The point being: all of our hard intellectual work has led to the (tentative but robust) view that beliefs are (more or less) justified in proportion to the evidence that supports them. Now let’s ask the existential question: Is Allah real? What does Tom think? What about the reader? For me, the answer is negative because I just can’t find enough evidence – and I’ve looked! – to convince me that belief in Allah is reasonable. I’m not at all defining Allah out of existence here. I’m just putting forward a basic standard of epistemological reasonableness – one that propositions from “the earth revolves around the sun” to “I had cereal with walnuts for breakfast” to “smoking causes cancer” all satisfy perfectly well – and then applying this standard to the possibility of Allah’s existence. The exact same thing can be said the Christian God, then – a God who’s three completely distinct persons who are also completely identical in substance, a God who many people today still believe created species as immutable types, and so on.
Tom writes: “If theism is true, then your standard of knowledge is inappropriate to the question of whether theism is true. Thus to insist on your standard of knowledge as the only appropriate one is to insist that theism is false. But insisting is not arguing or demonstrating.*”
I think Tom is confusing “inappropriate” here with “doesn’t give the answer that I want.” My standard of knowledge – which, again, is one that every single widely accepted scientific theory meets, and indeed it’s one that most of our mundane beliefs meet too – definitely is appropriate to the question of whether God, Allah, Vishnu, Zeus, Preta, Moroni, Jibril, etc. are real beings or mere fictions devised by pre-scientific peoples to make sense of a strange and mysterious universe. If any of the corresponding existential propositions fail to satisfy this standard, then the rational thing to do is to reject them! This is precisely why I don’t believe (with a high degree of certitude, but not with absolute certitude) that Jibril, Moroni, Preta, Zeus, Vishnu, Allah and the God of Christianity exist. This has nothing to do with definition, as Tom seems to think. It has to do with highly plausible norms of justification and facts about the current evidence available.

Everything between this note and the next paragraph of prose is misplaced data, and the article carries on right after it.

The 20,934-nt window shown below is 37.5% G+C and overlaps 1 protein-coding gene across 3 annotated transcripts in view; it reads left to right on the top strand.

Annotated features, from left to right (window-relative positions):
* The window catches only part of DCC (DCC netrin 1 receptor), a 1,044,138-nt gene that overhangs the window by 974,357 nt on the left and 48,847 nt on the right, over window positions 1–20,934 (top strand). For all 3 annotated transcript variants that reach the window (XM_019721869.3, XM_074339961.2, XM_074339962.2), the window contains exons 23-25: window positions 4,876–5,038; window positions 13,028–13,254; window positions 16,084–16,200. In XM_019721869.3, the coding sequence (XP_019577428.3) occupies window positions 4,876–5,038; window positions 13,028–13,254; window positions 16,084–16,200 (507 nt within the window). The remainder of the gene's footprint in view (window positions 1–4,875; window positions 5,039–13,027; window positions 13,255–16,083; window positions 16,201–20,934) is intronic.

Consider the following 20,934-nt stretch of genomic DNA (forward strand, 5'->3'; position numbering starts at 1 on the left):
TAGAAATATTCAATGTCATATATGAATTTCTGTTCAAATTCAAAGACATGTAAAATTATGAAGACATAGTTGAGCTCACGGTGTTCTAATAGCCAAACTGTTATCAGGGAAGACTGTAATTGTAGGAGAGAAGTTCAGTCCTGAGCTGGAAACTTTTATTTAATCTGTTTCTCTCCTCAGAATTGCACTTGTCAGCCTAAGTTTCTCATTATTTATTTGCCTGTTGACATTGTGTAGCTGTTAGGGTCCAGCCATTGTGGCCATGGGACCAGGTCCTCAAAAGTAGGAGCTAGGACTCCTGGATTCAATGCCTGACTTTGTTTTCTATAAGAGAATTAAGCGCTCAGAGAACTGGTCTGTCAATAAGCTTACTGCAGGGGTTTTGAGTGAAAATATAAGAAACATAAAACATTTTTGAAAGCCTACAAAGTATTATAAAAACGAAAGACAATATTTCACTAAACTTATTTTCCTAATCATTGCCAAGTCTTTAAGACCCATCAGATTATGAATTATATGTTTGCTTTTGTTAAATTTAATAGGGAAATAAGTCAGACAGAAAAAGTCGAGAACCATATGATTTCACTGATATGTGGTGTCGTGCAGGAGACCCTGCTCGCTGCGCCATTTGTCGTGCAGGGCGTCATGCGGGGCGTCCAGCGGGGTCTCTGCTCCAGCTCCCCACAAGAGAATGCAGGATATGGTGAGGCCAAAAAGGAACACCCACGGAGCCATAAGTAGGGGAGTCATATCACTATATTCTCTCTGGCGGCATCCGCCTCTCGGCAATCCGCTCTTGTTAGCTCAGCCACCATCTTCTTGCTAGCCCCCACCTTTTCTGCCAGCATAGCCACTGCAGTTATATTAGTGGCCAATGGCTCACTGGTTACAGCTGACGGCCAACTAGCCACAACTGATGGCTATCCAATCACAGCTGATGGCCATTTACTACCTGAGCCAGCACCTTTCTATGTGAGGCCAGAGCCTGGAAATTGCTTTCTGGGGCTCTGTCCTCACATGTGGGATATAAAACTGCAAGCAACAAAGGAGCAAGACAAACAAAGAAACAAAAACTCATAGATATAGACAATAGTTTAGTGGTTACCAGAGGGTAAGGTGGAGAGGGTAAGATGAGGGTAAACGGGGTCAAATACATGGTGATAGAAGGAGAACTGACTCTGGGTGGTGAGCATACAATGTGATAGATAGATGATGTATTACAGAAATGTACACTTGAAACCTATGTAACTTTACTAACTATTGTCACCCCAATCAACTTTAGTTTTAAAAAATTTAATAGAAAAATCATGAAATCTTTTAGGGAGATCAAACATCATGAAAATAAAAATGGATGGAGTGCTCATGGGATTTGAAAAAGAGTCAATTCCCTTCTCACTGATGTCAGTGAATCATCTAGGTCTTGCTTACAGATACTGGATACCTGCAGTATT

So I’m just not seeing Tom’s point here. But maybe I’ve just missed something.
Phil just contacted me to let me know he’s having major computer issues, which is why he hasn’t filed his next article in this debate yet. He will write and post it as soon as possible.
I had hoped to get this discussion focused on one topic of a size appropriate to this venue. The reason for that should be plain enough. If our topic were science’s position as the one trustworthy method to know all that could possibly be known about reality, it would be easy for me to challenge you multiple ways in just a very few words: What does science understand about free will? What about enduring human identity? what about rationality? What about consciousness? What about meaning? What about purpose? What about ethics? What about the origin and fine tuning of the universe? What about the origin of the first life?Presumably you would have answers to offer for all of those questions, Phil. I’m not trying to argue (not here, at least) that you couldn’t answer these questions. But your answers would all be considerably longer than three to ten words each.
Short questions are easy, but short answers are typically worthless. There’s an unavoidable lack of parity there. A 2000-word debate blog post can present an opponent with fifteen or twenty challenges and have room to spare. The answers to those challenges could easily go to 2,000 words each, and more.